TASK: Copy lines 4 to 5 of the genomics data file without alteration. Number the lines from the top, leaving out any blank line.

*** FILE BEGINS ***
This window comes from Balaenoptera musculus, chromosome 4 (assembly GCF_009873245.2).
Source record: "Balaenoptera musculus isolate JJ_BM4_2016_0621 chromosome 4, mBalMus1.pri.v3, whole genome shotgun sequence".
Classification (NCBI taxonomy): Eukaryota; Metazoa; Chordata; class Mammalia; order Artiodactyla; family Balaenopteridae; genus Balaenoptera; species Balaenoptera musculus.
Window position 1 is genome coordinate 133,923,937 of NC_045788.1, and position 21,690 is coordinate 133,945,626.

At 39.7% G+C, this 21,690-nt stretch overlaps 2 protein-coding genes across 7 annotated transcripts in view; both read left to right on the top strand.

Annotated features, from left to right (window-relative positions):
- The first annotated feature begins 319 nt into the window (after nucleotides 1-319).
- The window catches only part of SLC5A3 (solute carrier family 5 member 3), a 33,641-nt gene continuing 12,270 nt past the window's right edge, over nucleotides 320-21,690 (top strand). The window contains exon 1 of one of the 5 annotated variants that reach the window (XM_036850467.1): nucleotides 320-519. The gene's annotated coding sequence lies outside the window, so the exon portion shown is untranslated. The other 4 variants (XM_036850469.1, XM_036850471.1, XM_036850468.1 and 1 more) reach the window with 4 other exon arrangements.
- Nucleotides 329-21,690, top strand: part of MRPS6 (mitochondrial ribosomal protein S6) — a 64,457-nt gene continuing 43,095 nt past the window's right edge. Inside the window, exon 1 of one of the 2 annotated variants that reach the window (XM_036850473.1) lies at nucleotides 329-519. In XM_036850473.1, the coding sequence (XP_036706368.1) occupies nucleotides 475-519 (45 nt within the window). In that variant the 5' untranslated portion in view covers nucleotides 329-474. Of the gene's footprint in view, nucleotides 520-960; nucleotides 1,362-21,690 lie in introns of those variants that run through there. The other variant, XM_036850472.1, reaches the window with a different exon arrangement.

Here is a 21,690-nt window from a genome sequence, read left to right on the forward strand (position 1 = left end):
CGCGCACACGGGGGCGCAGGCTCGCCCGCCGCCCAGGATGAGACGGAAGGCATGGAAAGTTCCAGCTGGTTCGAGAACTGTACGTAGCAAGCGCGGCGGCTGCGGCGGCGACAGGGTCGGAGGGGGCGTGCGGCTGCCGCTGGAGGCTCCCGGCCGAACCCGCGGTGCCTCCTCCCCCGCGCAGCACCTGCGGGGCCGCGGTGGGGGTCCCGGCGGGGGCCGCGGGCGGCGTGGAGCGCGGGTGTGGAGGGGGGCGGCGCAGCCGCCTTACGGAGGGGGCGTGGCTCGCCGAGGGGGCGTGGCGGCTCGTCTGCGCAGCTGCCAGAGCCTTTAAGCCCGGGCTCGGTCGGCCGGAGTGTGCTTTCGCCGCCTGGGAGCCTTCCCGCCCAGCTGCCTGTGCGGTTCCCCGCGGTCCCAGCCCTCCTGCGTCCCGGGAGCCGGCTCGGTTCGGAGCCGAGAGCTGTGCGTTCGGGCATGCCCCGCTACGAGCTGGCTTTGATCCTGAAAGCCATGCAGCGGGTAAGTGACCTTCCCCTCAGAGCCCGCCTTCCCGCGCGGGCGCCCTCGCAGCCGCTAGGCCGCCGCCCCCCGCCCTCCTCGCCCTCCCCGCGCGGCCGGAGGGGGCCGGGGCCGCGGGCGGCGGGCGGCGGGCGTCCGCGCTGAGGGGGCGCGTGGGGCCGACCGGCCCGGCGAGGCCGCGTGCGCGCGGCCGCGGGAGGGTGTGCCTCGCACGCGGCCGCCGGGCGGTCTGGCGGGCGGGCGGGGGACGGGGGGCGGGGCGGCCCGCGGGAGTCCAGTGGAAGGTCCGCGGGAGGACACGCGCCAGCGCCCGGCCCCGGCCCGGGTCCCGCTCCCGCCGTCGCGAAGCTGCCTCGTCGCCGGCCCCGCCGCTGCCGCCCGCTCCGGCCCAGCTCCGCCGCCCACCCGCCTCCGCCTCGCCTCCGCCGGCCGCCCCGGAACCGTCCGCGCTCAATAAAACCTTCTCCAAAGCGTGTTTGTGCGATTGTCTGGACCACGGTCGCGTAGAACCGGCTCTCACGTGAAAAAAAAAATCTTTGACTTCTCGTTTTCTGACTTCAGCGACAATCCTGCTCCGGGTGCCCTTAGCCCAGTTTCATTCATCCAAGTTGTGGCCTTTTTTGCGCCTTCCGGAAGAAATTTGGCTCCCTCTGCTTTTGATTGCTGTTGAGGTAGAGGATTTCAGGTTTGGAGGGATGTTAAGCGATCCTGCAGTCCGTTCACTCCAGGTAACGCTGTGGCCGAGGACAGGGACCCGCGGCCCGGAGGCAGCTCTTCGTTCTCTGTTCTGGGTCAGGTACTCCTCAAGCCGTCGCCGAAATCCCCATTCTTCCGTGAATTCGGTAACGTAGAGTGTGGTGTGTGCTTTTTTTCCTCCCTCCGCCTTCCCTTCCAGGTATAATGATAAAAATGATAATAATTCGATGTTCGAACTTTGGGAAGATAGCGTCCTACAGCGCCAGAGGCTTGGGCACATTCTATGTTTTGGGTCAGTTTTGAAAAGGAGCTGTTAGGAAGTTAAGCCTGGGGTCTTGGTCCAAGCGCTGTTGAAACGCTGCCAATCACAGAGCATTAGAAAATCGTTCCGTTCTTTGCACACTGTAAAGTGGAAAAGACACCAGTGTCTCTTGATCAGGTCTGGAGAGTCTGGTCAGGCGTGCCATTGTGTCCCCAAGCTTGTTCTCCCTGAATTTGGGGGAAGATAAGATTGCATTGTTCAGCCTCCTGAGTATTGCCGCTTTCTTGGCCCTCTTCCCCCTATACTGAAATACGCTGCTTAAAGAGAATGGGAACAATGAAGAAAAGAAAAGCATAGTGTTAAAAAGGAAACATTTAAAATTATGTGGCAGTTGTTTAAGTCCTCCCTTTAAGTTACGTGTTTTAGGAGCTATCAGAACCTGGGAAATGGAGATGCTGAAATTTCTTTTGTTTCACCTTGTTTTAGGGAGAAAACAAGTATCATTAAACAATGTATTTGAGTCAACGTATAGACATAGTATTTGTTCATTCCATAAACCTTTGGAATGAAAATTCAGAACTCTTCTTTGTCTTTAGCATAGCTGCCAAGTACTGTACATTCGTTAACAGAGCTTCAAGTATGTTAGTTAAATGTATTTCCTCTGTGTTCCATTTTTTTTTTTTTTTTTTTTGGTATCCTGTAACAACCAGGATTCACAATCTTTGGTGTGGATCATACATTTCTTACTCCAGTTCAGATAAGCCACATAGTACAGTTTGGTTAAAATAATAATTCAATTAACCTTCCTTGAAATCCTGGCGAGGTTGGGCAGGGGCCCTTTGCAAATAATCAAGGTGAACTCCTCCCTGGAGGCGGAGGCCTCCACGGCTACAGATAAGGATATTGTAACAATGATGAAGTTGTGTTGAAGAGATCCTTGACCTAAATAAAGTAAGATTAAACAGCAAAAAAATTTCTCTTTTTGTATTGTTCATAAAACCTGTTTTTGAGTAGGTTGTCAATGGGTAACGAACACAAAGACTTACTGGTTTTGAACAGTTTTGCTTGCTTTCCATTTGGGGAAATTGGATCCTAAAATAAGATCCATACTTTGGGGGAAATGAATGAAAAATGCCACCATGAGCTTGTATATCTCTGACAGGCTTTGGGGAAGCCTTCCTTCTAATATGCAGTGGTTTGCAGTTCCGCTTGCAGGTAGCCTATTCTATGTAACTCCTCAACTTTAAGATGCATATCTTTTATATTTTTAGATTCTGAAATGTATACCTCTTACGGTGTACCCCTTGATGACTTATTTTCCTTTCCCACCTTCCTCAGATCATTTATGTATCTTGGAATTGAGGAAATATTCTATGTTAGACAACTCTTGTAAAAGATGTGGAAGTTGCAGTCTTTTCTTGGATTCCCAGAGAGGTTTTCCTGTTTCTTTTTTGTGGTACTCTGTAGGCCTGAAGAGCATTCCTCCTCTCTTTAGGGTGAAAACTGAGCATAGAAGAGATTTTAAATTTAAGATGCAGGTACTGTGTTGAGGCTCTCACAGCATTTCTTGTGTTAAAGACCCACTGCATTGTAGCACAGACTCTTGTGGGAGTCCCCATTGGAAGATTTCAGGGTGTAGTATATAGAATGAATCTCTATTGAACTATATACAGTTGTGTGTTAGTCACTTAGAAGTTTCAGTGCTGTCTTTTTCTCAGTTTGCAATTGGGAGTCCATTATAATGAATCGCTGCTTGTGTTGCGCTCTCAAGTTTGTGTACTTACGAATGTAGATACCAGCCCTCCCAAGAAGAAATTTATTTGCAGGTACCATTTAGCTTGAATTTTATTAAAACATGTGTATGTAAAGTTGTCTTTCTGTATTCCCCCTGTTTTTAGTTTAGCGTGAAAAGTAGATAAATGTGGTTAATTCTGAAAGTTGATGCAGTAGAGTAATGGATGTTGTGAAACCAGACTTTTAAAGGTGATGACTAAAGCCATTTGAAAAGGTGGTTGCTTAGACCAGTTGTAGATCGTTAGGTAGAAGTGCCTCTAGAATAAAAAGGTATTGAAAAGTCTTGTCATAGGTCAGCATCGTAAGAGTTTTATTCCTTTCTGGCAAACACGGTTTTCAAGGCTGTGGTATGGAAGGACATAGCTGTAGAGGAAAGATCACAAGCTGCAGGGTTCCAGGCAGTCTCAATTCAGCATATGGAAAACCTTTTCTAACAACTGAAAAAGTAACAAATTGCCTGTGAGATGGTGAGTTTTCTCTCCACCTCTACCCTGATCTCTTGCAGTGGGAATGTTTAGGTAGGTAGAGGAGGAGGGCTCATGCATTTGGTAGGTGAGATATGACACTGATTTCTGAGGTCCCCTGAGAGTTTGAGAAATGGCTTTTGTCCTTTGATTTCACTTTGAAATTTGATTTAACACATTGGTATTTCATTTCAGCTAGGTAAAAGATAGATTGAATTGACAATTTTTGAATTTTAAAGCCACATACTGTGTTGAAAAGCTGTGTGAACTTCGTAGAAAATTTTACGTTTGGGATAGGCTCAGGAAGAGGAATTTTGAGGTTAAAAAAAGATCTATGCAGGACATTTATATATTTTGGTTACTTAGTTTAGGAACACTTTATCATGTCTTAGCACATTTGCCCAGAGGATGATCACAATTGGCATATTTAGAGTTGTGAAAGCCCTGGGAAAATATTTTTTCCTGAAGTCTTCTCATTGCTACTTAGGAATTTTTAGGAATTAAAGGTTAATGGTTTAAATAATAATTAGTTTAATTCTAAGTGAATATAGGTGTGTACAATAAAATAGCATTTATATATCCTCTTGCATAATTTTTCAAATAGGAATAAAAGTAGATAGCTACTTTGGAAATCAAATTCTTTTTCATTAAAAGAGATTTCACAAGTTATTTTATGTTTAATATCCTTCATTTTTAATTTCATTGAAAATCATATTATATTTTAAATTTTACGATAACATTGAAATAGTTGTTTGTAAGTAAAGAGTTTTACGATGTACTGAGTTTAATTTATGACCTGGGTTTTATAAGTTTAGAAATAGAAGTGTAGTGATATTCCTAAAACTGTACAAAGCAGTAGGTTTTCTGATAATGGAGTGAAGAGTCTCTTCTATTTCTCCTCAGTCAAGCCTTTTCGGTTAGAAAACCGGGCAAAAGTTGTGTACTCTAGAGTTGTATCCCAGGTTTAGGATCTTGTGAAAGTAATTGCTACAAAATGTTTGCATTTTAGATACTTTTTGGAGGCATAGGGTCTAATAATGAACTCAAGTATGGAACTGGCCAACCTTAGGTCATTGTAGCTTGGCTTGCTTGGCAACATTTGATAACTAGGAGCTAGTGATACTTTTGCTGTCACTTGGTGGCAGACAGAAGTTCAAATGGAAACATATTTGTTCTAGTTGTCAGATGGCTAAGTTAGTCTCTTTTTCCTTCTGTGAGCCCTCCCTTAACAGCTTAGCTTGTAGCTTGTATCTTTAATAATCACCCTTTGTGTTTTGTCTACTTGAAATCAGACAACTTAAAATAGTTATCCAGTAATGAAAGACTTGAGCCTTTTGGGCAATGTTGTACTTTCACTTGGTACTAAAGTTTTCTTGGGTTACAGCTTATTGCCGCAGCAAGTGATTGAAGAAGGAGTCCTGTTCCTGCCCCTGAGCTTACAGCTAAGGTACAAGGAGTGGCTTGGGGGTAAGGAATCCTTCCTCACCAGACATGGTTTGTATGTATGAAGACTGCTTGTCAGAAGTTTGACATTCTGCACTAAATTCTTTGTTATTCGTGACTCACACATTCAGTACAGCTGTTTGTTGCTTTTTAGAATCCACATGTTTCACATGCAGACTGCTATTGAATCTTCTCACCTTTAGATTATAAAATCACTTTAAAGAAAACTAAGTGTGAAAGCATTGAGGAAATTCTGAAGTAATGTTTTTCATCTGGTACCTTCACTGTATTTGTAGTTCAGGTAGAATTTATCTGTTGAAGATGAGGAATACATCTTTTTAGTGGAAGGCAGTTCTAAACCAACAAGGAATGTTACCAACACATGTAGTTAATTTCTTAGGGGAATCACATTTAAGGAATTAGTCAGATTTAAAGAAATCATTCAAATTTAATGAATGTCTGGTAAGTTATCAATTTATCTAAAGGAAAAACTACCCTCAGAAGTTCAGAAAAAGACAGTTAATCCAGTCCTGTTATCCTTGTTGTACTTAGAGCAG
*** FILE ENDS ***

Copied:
Window position 1 is genome coordinate 133,923,937 of NC_045788.1, and position 21,690 is coordinate 133,945,626.

At 39.7% G+C, this 21,690-nt stretch overlaps 2 protein-coding genes across 7 annotated transcripts in view; both read left to right on the top strand.